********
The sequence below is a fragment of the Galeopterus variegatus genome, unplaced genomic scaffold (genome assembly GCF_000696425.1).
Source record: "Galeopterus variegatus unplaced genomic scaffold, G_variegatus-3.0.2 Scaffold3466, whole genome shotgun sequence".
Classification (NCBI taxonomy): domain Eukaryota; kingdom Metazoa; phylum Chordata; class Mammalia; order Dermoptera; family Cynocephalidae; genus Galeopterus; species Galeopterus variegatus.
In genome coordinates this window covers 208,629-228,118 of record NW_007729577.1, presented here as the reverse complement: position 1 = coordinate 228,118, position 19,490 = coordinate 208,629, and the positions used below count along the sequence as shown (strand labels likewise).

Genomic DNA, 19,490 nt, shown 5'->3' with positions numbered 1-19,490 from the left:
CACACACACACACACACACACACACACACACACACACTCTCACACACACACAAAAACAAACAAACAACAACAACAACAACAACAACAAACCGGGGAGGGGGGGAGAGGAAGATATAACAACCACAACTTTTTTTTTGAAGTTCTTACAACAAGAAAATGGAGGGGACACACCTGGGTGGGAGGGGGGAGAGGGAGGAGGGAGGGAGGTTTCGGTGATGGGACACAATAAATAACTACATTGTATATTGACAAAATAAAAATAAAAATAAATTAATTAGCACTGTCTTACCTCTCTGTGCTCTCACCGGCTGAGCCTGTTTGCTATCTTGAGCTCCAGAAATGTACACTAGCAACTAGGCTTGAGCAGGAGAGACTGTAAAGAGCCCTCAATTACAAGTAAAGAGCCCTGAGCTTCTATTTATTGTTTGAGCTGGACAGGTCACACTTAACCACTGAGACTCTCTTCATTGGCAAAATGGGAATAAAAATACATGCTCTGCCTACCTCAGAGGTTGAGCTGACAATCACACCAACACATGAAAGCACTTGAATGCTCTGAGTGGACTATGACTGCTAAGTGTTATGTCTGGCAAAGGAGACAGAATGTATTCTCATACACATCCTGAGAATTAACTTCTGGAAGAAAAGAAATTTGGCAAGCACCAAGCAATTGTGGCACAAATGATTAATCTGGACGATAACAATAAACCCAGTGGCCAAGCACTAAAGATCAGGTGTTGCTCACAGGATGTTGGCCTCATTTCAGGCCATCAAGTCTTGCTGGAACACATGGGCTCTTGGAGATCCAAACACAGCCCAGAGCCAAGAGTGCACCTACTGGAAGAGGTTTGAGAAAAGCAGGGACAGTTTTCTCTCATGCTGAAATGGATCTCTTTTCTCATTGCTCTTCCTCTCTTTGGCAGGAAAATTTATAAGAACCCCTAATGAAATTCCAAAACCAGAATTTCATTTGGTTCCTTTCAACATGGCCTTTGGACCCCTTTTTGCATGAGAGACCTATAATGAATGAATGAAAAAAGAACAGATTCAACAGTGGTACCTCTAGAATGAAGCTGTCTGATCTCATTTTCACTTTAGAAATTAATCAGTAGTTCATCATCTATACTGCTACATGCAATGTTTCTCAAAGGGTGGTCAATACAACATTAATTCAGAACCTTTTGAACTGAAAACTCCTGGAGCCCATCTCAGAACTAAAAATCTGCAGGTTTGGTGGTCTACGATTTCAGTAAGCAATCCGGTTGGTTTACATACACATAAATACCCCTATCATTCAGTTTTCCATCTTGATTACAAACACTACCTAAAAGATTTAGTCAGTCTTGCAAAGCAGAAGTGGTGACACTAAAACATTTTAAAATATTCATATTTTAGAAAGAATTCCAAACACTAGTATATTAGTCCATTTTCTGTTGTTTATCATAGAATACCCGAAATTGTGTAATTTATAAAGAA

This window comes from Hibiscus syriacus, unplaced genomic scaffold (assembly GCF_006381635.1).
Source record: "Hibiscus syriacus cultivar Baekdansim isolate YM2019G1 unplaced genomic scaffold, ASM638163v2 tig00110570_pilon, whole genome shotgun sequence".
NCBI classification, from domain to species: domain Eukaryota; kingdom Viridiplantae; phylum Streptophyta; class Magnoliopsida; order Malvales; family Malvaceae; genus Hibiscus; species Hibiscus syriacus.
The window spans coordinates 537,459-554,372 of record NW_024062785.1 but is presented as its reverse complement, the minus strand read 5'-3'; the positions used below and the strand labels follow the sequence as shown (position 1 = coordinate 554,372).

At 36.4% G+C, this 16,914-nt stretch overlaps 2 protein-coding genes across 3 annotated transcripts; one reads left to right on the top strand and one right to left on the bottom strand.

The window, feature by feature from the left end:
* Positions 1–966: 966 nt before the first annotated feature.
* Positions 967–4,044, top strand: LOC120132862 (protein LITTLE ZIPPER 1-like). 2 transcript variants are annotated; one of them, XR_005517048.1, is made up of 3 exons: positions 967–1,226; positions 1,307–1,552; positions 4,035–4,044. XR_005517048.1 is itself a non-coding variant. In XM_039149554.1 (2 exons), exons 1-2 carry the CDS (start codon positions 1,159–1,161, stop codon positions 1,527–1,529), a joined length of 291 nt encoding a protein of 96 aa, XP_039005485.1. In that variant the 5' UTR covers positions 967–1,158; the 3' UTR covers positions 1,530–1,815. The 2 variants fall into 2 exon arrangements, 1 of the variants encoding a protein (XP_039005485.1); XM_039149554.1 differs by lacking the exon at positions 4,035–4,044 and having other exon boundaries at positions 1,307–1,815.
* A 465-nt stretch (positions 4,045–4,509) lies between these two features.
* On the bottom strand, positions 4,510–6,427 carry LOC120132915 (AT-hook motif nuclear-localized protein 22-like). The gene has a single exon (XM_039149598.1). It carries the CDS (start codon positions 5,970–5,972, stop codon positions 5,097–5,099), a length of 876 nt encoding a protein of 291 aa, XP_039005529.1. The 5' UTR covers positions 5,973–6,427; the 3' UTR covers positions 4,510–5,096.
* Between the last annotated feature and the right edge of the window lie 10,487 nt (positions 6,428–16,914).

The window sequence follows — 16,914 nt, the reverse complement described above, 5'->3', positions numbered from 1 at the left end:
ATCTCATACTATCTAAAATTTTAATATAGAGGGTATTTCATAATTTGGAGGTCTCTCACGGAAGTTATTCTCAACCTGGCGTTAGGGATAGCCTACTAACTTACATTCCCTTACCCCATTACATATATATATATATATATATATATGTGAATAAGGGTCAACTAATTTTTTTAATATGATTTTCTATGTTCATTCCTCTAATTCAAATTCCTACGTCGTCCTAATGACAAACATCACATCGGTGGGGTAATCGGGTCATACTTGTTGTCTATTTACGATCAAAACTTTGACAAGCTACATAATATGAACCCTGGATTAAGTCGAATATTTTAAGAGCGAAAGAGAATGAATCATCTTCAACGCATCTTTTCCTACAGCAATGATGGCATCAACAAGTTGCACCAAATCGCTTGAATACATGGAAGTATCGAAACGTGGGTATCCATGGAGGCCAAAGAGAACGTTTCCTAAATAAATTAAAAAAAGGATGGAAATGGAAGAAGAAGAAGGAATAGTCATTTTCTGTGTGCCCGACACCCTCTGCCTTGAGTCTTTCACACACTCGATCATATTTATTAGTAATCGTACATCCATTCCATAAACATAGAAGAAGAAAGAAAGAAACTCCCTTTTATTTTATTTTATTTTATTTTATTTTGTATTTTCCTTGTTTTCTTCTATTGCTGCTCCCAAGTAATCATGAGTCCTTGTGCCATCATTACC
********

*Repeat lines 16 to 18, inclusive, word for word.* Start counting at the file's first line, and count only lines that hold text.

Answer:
* On the bottom strand, positions 4,510–6,427 carry LOC120132915 (AT-hook motif nuclear-localized protein 22-like). The gene has a single exon (XM_039149598.1). It carries the CDS (start codon positions 5,970–5,972, stop codon positions 5,097–5,099), a length of 876 nt encoding a protein of 291 aa, XP_039005529.1. The 5' UTR covers positions 5,973–6,427; the 3' UTR covers positions 4,510–5,096.
* Between the last annotated feature and the right edge of the window lie 10,487 nt (positions 6,428–16,914).

The window sequence follows — 16,914 nt, the reverse complement described above, 5'->3', positions numbered from 1 at the left end: